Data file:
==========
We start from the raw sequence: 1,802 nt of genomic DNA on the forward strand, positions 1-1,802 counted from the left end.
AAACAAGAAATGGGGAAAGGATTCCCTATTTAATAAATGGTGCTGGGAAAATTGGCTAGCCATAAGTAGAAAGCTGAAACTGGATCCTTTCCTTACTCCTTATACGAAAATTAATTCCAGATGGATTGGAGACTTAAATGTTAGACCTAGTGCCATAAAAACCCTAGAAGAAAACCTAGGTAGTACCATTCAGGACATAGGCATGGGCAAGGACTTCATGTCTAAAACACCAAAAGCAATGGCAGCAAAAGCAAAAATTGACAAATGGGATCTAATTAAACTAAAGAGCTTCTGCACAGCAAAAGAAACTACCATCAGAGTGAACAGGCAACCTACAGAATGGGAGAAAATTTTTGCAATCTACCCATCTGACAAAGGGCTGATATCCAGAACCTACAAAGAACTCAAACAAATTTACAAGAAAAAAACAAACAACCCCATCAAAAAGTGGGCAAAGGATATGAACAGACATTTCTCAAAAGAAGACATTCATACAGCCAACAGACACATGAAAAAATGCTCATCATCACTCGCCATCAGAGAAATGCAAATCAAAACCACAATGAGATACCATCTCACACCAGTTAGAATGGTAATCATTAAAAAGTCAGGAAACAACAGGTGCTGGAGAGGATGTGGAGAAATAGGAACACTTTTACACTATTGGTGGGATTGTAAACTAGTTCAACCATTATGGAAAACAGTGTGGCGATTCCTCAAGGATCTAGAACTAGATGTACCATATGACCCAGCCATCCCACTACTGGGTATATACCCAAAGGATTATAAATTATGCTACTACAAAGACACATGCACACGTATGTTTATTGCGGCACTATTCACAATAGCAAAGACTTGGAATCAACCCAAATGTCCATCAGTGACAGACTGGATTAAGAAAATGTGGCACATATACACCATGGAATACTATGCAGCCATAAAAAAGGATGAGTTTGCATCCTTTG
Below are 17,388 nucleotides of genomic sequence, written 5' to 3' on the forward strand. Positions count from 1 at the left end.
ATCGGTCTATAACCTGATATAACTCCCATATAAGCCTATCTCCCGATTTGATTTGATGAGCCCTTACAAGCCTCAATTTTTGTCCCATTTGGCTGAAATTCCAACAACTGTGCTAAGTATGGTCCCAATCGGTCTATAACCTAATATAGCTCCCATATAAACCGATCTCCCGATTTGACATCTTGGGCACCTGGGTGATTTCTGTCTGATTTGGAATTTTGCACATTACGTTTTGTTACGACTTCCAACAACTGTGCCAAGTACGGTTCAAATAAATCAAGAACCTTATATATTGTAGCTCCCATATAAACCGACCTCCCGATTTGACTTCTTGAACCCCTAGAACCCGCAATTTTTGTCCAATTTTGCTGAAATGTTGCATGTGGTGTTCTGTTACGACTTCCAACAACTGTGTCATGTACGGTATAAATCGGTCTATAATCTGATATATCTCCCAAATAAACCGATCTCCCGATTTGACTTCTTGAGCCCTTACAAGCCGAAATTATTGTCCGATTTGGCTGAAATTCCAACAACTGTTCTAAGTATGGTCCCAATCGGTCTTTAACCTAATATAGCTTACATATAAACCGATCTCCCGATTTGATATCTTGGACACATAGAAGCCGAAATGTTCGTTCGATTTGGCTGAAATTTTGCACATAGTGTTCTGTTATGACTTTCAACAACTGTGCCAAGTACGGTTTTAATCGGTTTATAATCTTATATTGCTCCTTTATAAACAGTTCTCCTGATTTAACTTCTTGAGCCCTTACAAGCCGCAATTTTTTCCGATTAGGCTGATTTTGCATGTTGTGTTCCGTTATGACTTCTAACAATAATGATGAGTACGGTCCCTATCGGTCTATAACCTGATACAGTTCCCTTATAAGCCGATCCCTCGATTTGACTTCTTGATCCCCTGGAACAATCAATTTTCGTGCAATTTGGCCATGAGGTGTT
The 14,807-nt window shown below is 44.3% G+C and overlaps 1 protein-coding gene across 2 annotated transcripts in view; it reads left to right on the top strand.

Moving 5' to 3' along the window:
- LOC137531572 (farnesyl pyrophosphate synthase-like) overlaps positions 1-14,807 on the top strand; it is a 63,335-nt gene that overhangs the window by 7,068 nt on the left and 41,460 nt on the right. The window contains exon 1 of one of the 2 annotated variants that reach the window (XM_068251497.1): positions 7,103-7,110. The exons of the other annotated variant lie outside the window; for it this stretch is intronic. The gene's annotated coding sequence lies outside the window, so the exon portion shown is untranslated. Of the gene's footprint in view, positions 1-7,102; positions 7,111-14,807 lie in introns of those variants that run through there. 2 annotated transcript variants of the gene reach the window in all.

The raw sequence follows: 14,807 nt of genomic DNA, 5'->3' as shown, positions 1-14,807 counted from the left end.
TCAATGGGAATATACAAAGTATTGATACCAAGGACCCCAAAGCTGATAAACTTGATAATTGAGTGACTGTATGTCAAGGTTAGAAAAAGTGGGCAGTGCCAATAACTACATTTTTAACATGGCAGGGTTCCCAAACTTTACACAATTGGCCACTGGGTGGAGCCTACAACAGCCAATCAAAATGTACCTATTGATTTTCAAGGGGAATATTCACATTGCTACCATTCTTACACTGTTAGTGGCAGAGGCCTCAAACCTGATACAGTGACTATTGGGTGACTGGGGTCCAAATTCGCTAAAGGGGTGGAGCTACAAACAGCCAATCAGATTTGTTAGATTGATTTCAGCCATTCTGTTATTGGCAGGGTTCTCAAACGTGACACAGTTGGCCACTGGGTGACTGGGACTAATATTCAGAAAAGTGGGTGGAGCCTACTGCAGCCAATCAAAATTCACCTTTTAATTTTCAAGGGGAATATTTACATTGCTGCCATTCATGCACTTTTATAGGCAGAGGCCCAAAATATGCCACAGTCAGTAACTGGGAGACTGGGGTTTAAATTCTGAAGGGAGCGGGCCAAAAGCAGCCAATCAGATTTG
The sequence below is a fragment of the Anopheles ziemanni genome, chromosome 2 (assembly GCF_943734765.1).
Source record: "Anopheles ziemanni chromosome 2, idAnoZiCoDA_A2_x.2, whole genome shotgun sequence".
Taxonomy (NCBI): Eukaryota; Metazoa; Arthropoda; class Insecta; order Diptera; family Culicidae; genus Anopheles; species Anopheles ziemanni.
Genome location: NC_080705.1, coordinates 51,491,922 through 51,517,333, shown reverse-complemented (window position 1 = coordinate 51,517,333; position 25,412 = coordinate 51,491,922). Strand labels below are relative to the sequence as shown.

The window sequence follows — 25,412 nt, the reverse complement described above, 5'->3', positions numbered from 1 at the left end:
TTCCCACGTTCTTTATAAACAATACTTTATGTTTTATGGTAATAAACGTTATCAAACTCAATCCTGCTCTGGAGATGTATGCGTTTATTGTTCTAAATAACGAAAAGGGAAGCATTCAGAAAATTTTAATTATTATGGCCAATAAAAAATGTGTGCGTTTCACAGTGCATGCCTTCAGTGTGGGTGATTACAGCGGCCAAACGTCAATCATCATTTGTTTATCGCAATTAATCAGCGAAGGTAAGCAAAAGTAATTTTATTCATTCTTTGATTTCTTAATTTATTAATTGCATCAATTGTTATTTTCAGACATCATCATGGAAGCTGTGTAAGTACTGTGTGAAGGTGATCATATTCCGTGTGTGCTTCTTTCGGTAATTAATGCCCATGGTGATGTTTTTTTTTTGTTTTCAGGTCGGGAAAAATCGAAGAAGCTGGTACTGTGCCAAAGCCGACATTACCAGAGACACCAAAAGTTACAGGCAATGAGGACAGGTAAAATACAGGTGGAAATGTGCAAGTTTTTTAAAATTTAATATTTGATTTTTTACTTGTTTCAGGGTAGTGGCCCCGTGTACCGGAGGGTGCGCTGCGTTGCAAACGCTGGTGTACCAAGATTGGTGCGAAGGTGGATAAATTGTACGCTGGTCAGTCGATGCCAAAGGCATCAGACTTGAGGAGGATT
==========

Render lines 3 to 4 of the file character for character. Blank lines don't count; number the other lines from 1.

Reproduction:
Below are 17,388 nucleotides of genomic sequence, written 5' to 3' on the forward strand. Positions count from 1 at the left end.
ATCGGTCTATAACCTGATATAACTCCCATATAAGCCTATCTCCCGATTTGATTTGATGAGCCCTTACAAGCCTCAATTTTTGTCCCATTTGGCTGAAATTCCAACAACTGTGCTAAGTATGGTCCCAATCGGTCTATAACCTAATATAGCTCCCATATAAACCGATCTCCCGATTTGACATCTTGGGCACCTGGGTGATTTCTGTCTGATTTGGAATTTTGCACATTACGTTTTGTTACGACTTCCAACAACTGTGCCAAGTACGGTTCAAATAAATCAAGAACCTTATATATTGTAGCTCCCATATAAACCGACCTCCCGATTTGACTTCTTGAACCCCTAGAACCCGCAATTTTTGTCCAATTTTGCTGAAATGTTGCATGTGGTGTTCTGTTACGACTTCCAACAACTGTGTCATGTACGGTATAAATCGGTCTATAATCTGATATATCTCCCAAATAAACCGATCTCCCGATTTGACTTCTTGAGCCCTTACAAGCCGAAATTATTGTCCGATTTGGCTGAAATTCCAACAACTGTTCTAAGTATGGTCCCAATCGGTCTTTAACCTAATATAGCTTACATATAAACCGATCTCCCGATTTGATATCTTGGACACATAGAAGCCGAAATGTTCGTTCGATTTGGCTGAAATTTTGCACATAGTGTTCTGTTATGACTTTCAACAACTGTGCCAAGTACGGTTTTAATCGGTTTATAATCTTATATTGCTCCTTTATAAACAGTTCTCCTGATTTAACTTCTTGAGCCCTTACAAGCCGCAATTTTTTCCGATTAGGCTGATTTTGCATGTTGTGTTCCGTTATGACTTCTAACAATAATGATGAGTACGGTCCCTATCGGTCTATAACCTGATACAGTTCCCTTATAAGCCGATCCCTCGATTTGACTTCTTGATCCCCTGGAACAATCAATTTTCGTGCAATTTGGCCATGAGGTGTT